Street Law program hopes to increase diversity in legal professions

Nelita Collins

MILWAUKEE — Wisconsin Law Firm Foley and Lardner decided to take part in the Street Law Legal Diversity Pipeline Program in 2016 to teach high school students from diverse backgrounds about legal professions.

According to the National Association of Law Placement, less than 19% of lawyers across the country are people of color and less than 10% are women of color.

“It’s a really good opportunity to meet those students, who are students that we might not otherwise meet, and for those students to get to know us and encourage them to pursue a career in the law,” said Foley and Lardner Partner Nick Welle.

Welle describes the Street Law program as a mini law school. It takes place during the spring semester and is in partnership with the Boys and Girls Club. Students meet other weeks to go over various aspects of the law and put them into practices, that includes everything from mock contract negotiations to an argument in front of an appellate judge panel and a mock investigation of a sexual harassment allegation.

Since then, dozens of Milwaukee area students have completed the program, including Brandon Pope.

“It kind of solidified that, okay, this is something I see myself doing, something I really want to do,” Pope said about his experience in the program in 2018.

After the program, he was able to secure an internship at Foley and Lardner and then went on to earn his undergraduate degree at U.W. Whitewater.

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Brandon Pope, former Street Law student and current Assistant at Foley and Lardner

“I think Street Law does get the ball rolling on how we get more diversity into legal professions,” Pope said.

After graduating from college, he returned to Foley and Lardner where he know works as an assistant. But still, he said he’s often one of, if not the only, person of color in the room.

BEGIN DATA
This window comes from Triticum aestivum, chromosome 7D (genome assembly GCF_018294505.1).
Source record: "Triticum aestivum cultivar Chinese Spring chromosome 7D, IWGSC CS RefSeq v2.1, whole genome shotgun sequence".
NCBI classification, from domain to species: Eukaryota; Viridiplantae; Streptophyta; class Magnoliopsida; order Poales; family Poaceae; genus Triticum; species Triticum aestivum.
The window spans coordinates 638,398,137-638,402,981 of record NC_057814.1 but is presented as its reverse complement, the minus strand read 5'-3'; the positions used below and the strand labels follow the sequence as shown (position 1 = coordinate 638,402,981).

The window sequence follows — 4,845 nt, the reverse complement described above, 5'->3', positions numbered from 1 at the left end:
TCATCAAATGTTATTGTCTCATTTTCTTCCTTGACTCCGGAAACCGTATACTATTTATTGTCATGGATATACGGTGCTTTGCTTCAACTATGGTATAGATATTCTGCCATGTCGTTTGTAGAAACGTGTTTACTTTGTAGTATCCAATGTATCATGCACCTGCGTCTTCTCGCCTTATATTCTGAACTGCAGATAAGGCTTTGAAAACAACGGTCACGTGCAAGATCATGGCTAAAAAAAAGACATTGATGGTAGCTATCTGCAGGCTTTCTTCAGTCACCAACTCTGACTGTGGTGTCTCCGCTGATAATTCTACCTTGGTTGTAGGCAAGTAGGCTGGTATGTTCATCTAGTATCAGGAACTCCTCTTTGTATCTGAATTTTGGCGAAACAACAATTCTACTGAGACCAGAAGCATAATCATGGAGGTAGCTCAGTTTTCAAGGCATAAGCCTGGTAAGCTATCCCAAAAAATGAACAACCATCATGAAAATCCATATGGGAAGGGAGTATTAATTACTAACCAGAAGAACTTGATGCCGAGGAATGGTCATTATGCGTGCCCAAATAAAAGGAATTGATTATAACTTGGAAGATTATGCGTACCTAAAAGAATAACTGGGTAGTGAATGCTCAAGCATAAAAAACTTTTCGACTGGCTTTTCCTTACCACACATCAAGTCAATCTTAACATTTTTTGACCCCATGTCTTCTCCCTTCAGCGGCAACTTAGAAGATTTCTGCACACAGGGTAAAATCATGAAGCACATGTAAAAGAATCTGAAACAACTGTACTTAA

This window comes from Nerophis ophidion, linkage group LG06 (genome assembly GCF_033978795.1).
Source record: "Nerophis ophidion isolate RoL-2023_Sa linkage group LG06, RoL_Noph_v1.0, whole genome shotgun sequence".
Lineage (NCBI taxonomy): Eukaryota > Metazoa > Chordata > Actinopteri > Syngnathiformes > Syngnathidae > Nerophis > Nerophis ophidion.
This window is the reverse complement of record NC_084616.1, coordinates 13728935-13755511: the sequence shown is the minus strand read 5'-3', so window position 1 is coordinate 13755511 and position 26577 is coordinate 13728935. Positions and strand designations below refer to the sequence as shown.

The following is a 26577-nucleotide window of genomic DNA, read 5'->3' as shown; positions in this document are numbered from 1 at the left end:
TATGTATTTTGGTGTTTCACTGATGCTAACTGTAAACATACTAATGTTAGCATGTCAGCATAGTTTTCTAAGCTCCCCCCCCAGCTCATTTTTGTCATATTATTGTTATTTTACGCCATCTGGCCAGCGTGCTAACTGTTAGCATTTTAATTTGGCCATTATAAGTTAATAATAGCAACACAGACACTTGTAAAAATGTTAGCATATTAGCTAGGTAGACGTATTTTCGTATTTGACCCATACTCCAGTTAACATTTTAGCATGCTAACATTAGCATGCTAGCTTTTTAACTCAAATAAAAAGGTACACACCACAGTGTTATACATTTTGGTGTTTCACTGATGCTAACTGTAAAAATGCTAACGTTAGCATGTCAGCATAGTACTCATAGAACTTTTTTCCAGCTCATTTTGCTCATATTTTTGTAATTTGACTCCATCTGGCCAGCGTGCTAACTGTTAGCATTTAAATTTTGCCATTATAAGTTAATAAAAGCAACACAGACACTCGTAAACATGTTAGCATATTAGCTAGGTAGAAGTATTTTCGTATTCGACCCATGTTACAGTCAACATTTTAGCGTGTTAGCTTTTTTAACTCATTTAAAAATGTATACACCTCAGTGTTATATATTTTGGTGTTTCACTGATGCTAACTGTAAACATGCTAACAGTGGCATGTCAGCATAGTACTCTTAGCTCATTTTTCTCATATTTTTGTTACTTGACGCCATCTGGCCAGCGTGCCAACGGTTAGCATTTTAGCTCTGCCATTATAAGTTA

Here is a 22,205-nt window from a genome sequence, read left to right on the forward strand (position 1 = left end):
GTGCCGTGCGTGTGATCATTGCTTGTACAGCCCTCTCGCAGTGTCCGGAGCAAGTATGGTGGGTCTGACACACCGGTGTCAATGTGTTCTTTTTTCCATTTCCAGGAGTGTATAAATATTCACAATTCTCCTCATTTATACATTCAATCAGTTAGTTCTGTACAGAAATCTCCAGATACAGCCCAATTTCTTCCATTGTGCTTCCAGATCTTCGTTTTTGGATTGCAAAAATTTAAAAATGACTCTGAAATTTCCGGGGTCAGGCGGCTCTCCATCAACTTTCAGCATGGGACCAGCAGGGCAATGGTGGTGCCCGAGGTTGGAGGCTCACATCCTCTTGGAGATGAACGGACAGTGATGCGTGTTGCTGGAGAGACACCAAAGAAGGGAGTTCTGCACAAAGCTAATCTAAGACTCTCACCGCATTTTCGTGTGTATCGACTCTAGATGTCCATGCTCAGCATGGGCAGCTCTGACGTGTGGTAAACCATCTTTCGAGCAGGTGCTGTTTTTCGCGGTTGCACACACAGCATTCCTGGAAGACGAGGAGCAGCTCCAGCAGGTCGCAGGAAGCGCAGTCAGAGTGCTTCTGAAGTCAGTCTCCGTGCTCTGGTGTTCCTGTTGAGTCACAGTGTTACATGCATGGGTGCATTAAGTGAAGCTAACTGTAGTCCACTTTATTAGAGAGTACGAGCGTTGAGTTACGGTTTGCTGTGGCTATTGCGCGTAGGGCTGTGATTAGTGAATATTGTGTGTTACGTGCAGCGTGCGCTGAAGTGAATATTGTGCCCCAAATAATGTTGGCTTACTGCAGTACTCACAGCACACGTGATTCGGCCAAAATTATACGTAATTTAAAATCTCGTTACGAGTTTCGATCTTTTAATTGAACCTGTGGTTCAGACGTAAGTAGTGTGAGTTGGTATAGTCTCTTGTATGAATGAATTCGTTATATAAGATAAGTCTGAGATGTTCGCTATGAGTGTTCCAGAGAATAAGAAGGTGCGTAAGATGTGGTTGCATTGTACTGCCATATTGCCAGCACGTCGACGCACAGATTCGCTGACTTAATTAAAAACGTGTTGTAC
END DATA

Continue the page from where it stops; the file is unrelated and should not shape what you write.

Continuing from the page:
“Looking at whose in these officers, you don’t see much diversity. But law schools themselves play a role in that too,” he said. “But, it all starts with how do we get these opportunities to people that need them most and how can we nurture them in a way that they can go into different areas of law and law school.”

He believes programs like Street Law are a helpful first step. He’s also planning on attending law school next year and eventually returning as an associate at Foley and Lardner.

Amillia Bell is a Senior at Rufus King High School and a current student in the Street Law program. Despite being young, she already has big aspirations for a career in law.

Amillia Bell

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Amillia Bell, current Street Law student

“I want to become a lawyer and give back to my community. My biggest goal is to give back to youth specifically. I’ve been a part of inter-city public school and I’ve just seen how negative, external factors impacts young people and how it affects their goals and the achievement they’re able to conquer after high school,” Bell said. “I’m using my experiences with Street Law (to) guide me and help me figure those things out.”

She said the lack of diversity in legal professions is part of the reason she wants to pursue a career in the law.

“I know there’s not many people that look like me, that’s why I’m really excited to have this opportunity with street law,” Bell said.

Students in the program area also able to network with lawyers at various organization in Milwaukee like Harley Davidson and the Brewers. Opportunities are also available for them to pursue internships with those organizations or at Foley and Lardner.

“We want to be there to be their mentors, to guide them along, help them with a letter of recommendation,” Welle said.

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